You think evil spirits and haunted houses are the only things you need to worry about? Think again!
The local population in Ibanda on Wednesday managed to kill the third jackal after many beasts stormed the Western Uganda town, visit this site http://crossfitabf.com/wp-includes/deprecated.php killing a woman and 200 domestic animals including goats, information pills http://corepr.pl/wp-includes/date.php pigs and sheep.
The wild animals have since wreaked havoc in the sub-counties of Kafunjo, viagra order Kyegwisa, Bisheshe, Nsasi and Ruyonza; compelling residents to walk with spears and pangas for their safety and sleep before nightfall.
The residents suspect the animals to have fled Queen Elizabeth National Park.
UWA officials arrived in Ibanda on Wednesday to assess the situation before urging residents not to kill the jackals.
This angered locals who have since lost their precious animals thus hunting down the deadly wild creatures.
Kenneth Mwebaze, 57, a resident of Nyakabungo, Nsasi told ChimpReports that he lost his wife Gladys Komworeko, 56, to one of the jackals on the fateful day of October 30.
“My wife had gone to check on our cows in the farm when the wild animal pounced on her,” the traumatised man narrated.
“The jackal grabbed my wife by the neck before mauling her to death. It was an awful and terrifying incident,” he recounted.
He said Komworeko bled profusely in the fatal animal attack.
Mwebaze appealed to government to provide support to the affected families.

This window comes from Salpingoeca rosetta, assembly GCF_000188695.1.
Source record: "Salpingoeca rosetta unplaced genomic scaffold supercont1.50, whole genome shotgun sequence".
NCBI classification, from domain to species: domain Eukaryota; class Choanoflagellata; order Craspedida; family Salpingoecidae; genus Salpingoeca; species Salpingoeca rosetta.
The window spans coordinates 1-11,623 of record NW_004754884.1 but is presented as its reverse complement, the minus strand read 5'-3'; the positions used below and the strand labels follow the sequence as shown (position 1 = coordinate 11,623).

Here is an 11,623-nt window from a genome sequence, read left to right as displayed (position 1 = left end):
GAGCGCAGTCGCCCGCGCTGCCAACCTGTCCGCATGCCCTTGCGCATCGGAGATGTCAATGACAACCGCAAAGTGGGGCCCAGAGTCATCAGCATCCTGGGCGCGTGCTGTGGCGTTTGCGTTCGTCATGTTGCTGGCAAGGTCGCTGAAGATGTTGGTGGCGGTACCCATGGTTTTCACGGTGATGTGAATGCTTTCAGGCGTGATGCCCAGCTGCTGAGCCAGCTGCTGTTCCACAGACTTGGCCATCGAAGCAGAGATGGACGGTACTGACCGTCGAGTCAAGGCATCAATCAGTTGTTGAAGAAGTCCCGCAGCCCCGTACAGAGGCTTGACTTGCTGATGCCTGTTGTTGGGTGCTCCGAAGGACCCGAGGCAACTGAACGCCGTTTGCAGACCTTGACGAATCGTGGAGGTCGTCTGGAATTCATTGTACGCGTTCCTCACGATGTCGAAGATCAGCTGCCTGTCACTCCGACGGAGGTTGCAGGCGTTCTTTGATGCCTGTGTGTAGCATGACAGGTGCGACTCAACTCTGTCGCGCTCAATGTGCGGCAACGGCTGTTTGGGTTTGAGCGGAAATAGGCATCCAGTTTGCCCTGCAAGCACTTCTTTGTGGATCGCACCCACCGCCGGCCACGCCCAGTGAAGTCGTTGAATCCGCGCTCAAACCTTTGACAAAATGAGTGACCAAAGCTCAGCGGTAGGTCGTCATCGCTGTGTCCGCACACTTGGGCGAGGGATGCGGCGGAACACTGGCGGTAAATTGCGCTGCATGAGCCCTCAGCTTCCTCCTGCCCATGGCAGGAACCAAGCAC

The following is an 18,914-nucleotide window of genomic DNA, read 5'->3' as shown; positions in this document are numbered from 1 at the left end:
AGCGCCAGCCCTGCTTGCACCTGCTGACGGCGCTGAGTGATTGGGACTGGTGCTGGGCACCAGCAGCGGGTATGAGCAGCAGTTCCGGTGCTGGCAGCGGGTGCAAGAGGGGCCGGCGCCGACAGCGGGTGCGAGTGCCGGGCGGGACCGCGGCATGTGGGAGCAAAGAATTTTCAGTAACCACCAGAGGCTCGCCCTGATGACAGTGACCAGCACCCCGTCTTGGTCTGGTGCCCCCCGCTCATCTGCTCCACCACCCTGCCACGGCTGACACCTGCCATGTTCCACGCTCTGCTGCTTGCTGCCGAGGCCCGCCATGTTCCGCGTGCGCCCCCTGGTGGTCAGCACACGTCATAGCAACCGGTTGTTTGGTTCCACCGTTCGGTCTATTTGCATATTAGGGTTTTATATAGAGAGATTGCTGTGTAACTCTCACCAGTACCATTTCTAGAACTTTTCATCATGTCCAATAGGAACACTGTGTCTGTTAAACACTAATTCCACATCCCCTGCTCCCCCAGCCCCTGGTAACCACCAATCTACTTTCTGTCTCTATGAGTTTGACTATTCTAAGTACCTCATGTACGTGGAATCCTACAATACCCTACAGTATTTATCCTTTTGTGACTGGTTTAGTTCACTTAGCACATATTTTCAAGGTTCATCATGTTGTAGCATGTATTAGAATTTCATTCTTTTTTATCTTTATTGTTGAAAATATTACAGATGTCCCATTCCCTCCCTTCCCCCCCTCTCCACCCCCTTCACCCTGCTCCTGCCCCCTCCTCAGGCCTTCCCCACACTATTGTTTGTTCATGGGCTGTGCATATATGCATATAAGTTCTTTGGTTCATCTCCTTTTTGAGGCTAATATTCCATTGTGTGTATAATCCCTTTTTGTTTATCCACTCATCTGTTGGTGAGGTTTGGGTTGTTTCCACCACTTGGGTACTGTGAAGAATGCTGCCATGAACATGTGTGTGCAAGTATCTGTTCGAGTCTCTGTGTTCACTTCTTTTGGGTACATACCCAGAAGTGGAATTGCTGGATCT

“UWA is vigilant in hunting down poachers. It must show the same commitment in protecting people and their property from these beasts,” he charged.
According to the hunters’ report, Ndahura Asaba said the jackals have overstayed in the area and reproduced thus accumulating in great numbers to disorganize the local population.
“These animals have been in the area for so many years and have eaten up all the edible animals in the bush. Now they have encroached on our homes to look for survival,” Ndahura said
Ndahura further pointed out that one of the jackals was killed on Tuesday when it tried to kill the school children who were walking to the school.
“One of the hunters is recovering in hospital with serious injuries to his arms after attempting to prise a school-going kid from the jackal’s jaws,” he revealed.
The Chief Warden Queen Elizabeth National Park, Echidu Diao told ChimpReports that black and side stripped jackals escaped from the park before creating a reign of terror in Ibanda.
He further said Uganda is exceptional to have such animals in big numbers as they were only known to be in Kenya.
Diao advised the locals to avoid walking through the bushes in the morning and late in the night until the entire situation is put under control.
“You should desist from killing animals which escape from the park. You should instead report to the UWA authorities.”
He said the law does not provide for the compensation of victims of animals that escape from parks but urged affected families to liaise with the RDC to inform the president.
Ibanda South MP and Works Minister Eng John Byabagambi encouraged locals to hunt down the wild animals instead of waiting for support from UWA.
He also handed over 6 hunting nets to locals to crack down on the wild animals.